Vietnam calls for South-east Asian unity amid South China Sea tension

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HANOI: Vietnam's most powerful leader has called for greater unity among South-east Asian states as the country appears increasingly isolated in challenging China's territorial claims in the South China Sea.

Making the first visit by a Vietnamese communist party chief to Indonesia, Mr Nguyen Phu Trong said in a speech televised at home yesterday that Asean needed to be unified in resolving territorial disputes.

"Do not let Asean become a playing card for the competition among major countries," Mr Trong said.

Vietnam has emerged as the most vocal opponent of China's claims in the South China Sea, through which more than $3 trillion in cargo pass every year.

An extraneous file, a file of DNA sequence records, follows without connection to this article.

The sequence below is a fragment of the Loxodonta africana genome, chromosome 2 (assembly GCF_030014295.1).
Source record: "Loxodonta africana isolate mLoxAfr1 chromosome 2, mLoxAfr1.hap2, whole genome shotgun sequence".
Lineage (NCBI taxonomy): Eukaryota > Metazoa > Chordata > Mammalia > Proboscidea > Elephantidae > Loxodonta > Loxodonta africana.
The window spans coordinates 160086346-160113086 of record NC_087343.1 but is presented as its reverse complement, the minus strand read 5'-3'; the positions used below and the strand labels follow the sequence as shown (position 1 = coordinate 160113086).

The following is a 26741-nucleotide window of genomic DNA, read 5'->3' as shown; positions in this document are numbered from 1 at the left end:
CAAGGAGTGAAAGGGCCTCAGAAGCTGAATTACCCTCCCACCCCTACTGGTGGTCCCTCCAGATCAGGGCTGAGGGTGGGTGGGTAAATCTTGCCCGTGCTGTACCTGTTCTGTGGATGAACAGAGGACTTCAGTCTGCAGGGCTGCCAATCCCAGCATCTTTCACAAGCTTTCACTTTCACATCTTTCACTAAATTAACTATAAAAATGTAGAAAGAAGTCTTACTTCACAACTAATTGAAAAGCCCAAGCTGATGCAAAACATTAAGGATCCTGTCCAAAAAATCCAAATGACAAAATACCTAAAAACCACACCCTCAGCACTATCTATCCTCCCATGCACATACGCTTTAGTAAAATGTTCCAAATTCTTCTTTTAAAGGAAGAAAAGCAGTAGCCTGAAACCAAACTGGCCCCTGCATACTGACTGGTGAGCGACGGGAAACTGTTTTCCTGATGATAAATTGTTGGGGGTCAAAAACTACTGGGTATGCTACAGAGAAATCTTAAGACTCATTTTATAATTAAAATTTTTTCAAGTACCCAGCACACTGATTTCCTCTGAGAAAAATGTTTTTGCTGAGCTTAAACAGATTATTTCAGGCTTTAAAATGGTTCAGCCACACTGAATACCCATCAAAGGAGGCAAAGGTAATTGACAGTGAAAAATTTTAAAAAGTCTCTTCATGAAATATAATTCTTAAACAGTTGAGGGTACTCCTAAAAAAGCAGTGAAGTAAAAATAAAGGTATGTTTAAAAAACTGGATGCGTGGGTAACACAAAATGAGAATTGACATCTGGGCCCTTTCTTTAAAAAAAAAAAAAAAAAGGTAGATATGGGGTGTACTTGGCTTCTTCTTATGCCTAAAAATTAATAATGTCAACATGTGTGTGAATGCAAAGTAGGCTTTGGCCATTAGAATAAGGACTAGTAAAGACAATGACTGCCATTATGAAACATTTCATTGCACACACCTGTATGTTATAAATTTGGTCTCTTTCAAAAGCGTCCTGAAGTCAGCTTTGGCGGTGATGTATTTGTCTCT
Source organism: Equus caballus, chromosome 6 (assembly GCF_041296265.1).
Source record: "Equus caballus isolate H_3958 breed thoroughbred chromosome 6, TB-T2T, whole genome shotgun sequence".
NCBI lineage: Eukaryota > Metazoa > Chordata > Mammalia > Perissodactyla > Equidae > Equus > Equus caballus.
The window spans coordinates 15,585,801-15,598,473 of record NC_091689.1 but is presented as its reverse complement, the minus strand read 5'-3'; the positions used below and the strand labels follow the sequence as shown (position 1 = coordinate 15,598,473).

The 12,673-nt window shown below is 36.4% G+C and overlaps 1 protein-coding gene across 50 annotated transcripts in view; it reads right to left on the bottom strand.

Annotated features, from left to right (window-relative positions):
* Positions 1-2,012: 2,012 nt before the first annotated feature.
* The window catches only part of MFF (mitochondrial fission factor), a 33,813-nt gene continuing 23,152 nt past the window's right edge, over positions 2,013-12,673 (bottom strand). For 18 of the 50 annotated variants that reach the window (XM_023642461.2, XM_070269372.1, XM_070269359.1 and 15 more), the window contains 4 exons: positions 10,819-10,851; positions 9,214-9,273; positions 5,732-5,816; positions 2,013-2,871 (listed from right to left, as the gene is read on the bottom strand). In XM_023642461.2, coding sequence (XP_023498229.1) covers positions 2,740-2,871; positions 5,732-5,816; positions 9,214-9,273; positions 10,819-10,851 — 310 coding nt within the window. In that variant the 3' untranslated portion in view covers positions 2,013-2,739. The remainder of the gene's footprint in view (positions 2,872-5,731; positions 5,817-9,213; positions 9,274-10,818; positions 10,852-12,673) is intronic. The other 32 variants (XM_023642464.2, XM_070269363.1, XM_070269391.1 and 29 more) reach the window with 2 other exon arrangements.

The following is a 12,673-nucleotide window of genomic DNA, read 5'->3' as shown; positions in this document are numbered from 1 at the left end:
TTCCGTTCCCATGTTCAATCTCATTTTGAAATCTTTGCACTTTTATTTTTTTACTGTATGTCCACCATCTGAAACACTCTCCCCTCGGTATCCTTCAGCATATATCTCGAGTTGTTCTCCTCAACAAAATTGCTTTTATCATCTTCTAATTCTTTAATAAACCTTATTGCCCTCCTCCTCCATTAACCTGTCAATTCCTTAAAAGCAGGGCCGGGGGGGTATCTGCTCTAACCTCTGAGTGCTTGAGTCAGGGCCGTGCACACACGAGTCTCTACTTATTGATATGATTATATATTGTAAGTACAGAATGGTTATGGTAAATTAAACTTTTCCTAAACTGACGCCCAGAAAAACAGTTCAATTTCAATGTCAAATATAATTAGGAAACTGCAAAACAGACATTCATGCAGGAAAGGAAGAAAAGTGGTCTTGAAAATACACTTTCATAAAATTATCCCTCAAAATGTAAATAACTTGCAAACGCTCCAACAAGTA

To China's annoyance, Vietnam held out at an Asean meeting this month for language in a communique that noted concern about island-building and criticised militarisation in the South China Sea.

Chinese pressure forced Vietnam to stop drilling for oil last month in a Vietnamese oil block that China claims. Beijing has also been angered by Vietnam's growing defence links with the United States, Japan and India.

Some Asean nations are wary about the possible repercussions of defying Beijing by taking a stronger stand on the issue.

China claims most of the South China Sea, while Taiwan, Malaysia, Vietnam, Philippines and Brunei claim parts of it. The area commands strategic sea lanes and has rich fishing grounds, oil and gas deposits. - REUTERS

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